Other environmentally-friendly rug brands 

While Good Good Good team members haven’t gotten a chance to enjoy these area rugs (yet), we’ve spent time reading reviews, researching claims and certifications, and compiling some other great options for our readers.

Absolutely consider these sustainable and ethical rugs as you’re shopping:

YaYa & Co.

Eco-friendly rug under a table in a dining room
One example of YaYa & Co.'s Rugs / Photo courtesy of YaYa & Co.

What’s good: YaYa & Co. sources sustainably-made rugs from artisans and ensures they are paid “more than fairly” for their work. Rather than rugs that wear out and have to be thrown away, all of their rugs are intended so high-quality they can be passed down for generations.

Details: YaYa & Co.’s rug collection features a variety of flatwoven, vintage-style, and tufted options. While the certifications for each varies, the techniques used to make their rugs make them truly one-of-a-kind rugs. You’ll find rugs that are Fair Trade Certified, made in family-owned factories, use organice materials, naturally hand-dyed colors, and are OEKO-TEX® Certified, which means the materials are safe for human health.

Rug Options:

Shop rugs from YaYa & Co

Parachute

Child playing on unique rug in living room
One example of Parachute's Rugs / Photo courtesy of Parachute

What’s good: Parachute is a woman-owned and woman-founded home goods brand that’s committed to offering high-quality products with expert craftsmanship, thoughtful design, and social responsibility. 

Parachute’s rugs are Fair Trade Certified, and the company partners with the United Nations’ Nothing But Nets campaign, which provides life-saving malaria-prevention bed nets to those in need.

Details: Parachute is also OEKO-TEX Certified, so their products are made without chemicals or synthetics that are harmful to the maker, consumer, and environment. So you can walk, play, wrestle with your dog, and lay on their rugs knowing they’re safe for you and everyone who comes into your home.

Rug Options:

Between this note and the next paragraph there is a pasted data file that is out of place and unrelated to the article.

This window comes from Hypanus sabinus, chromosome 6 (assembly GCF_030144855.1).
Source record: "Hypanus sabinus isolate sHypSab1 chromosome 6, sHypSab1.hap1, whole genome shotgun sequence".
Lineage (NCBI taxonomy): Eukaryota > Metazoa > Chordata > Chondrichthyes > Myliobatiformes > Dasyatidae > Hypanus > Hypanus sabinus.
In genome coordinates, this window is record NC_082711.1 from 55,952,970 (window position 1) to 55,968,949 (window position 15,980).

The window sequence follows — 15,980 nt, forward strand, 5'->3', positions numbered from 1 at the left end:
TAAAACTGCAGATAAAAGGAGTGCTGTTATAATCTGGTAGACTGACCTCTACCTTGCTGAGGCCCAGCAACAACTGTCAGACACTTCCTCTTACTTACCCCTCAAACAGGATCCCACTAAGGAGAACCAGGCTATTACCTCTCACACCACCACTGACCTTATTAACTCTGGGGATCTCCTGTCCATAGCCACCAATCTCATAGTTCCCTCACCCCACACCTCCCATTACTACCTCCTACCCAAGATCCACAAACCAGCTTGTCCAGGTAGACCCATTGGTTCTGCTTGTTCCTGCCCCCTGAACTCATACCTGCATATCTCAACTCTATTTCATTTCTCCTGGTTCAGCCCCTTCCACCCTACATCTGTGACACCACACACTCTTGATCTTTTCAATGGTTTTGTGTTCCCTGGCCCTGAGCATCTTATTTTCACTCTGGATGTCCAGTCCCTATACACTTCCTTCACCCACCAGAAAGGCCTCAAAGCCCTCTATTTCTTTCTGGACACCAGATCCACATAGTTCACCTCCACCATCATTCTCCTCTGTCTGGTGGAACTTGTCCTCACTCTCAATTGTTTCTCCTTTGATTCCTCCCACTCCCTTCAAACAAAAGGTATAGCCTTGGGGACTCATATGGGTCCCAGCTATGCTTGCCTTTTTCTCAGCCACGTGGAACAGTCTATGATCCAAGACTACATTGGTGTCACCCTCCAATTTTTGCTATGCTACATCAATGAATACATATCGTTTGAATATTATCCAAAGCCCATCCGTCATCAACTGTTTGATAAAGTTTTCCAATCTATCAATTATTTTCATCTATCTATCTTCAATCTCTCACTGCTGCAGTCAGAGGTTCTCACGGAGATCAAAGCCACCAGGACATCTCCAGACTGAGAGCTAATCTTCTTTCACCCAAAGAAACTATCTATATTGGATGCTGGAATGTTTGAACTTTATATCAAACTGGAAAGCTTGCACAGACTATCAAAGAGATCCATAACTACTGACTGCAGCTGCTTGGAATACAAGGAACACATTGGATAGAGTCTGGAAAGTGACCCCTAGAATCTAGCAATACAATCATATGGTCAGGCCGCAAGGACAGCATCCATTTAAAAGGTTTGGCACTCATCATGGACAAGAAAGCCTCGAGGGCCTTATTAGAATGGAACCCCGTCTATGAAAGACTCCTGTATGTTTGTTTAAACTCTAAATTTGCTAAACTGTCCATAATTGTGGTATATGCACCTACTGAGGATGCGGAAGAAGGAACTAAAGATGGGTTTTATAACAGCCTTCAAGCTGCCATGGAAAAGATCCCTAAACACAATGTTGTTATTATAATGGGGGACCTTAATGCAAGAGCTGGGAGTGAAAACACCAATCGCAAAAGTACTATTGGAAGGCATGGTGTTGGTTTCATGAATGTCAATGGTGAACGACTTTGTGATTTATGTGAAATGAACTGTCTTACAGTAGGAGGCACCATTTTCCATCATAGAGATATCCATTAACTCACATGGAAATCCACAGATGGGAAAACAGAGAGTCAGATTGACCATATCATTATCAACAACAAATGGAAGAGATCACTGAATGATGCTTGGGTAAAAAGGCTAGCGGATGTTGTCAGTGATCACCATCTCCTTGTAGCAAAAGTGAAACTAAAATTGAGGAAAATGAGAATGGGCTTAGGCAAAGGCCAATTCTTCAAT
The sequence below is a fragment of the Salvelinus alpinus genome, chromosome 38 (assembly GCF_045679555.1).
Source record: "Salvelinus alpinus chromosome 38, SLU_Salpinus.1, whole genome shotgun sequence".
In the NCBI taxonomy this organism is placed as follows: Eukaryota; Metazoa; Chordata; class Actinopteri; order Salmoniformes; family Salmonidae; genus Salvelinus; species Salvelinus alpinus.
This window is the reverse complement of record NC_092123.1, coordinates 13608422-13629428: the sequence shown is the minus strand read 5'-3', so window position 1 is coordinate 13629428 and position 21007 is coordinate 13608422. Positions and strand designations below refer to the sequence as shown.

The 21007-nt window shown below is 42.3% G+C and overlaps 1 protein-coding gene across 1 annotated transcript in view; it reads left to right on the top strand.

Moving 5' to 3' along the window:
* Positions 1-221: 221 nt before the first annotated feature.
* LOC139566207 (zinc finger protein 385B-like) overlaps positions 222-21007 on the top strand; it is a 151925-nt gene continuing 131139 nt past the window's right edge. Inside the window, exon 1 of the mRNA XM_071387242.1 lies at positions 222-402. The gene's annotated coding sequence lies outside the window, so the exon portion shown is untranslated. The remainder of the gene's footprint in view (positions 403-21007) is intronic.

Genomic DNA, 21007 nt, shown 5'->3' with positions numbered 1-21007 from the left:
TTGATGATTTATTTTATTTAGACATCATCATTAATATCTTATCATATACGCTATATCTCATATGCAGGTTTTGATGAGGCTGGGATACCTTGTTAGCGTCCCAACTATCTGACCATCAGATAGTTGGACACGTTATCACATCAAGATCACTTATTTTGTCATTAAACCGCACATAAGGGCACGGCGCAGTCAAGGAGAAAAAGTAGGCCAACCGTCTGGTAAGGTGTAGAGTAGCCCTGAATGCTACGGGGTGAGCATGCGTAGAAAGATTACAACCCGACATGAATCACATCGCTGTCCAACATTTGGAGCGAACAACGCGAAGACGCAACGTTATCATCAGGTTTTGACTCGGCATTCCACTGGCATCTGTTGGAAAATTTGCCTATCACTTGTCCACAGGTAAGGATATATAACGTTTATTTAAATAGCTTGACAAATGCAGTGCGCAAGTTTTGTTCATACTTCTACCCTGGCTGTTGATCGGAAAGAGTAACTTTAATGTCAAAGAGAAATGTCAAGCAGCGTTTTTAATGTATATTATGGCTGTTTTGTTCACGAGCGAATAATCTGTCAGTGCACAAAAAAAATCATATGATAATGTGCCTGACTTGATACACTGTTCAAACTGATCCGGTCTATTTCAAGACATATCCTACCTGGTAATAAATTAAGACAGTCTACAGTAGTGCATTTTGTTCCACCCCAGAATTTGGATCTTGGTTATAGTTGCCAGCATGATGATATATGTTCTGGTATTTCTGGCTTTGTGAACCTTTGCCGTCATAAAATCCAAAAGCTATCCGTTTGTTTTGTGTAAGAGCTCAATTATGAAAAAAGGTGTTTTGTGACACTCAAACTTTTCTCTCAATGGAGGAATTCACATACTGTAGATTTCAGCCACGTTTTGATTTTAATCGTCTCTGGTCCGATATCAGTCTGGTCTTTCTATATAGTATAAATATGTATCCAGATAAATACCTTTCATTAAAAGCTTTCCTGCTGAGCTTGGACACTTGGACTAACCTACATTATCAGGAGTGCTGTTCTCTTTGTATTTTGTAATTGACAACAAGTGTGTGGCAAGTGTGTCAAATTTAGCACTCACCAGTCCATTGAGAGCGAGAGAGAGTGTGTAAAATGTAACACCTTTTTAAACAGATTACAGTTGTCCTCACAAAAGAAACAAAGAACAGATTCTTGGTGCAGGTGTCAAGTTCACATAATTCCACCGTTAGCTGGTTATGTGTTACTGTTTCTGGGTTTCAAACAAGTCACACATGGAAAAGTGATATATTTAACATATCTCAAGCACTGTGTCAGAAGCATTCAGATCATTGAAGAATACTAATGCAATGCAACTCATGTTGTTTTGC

Shop rugs from Parachute

Salam Hello

Two artisans hold an ethically made rug
One example of Salam Hello's Rugs / Photo courtesy of Salam Hello

What’s good: Salam Hello brings the artistry and tradition of Moroccan rug weaving to a truly remarkable new level — we could spend hours just looking at the photos on their website of artisans hand-weaving the rugs! 

All Salam Hello’s rugs are made with sheep, goat, or camel wool. Their artisans use “live wool,” meaning the wool has been taken from live animals, without harming them — it also means the wool is healthier and stronger.

While their price point makes them more of an investment piece, Salam (“Peace” in Arabic, used as a greeting) Hello rugs are heirloom-quality and sourced with care and transparency.

Details: Salam Hello personally meets each rug artisan, asks about the story behind their textiles (which they then share in each rug’s product description!), and ensures they are compensated fairly for their time and labor — never offering below an artisan’s asking price. If you’re looking for an heirloom-quality rug that was made and sourced with care and transparency, look no further than Salam Hello.

Rug Options:

Shop rugs from Salam Hello

Cold Picnic

A rug in a dining room and a rug hung on the wall as art
One example of Cold Picnic's Rugs / Photo courtesy of Cold Picnic

What’s good: Designed in Brooklyn and handcrafted by artisans in India, Cold Picnic’s collection of rugs are made with wool, cotton, bamboo, and/or hemp using eco-friendly dyes. 

They are Goodweave Standard certified, ensuring their products are produced without child, forced, or bonded labor with complete supply chain transparency. They also have a Care & Fair certification, which is an initiative working to end child labor in India, Nepal, and Pakistan, and to ensure workers are paid fairly.

Notably, all of Cold Picnic’s hand tufted weaving machines run on 100% solar energy, and their factory founded and fully funds a school that currently has 140 students enrolled.

Details: Cold Picnic offers rugs that are suitable for low-, medium-, and high-traffic areas of your home. They even have a collection of limited-edition rugs (some are one-of-a-kind!) made from deadstock wool yarn — leftover yarn from other rug designs that would otherwise be wasted.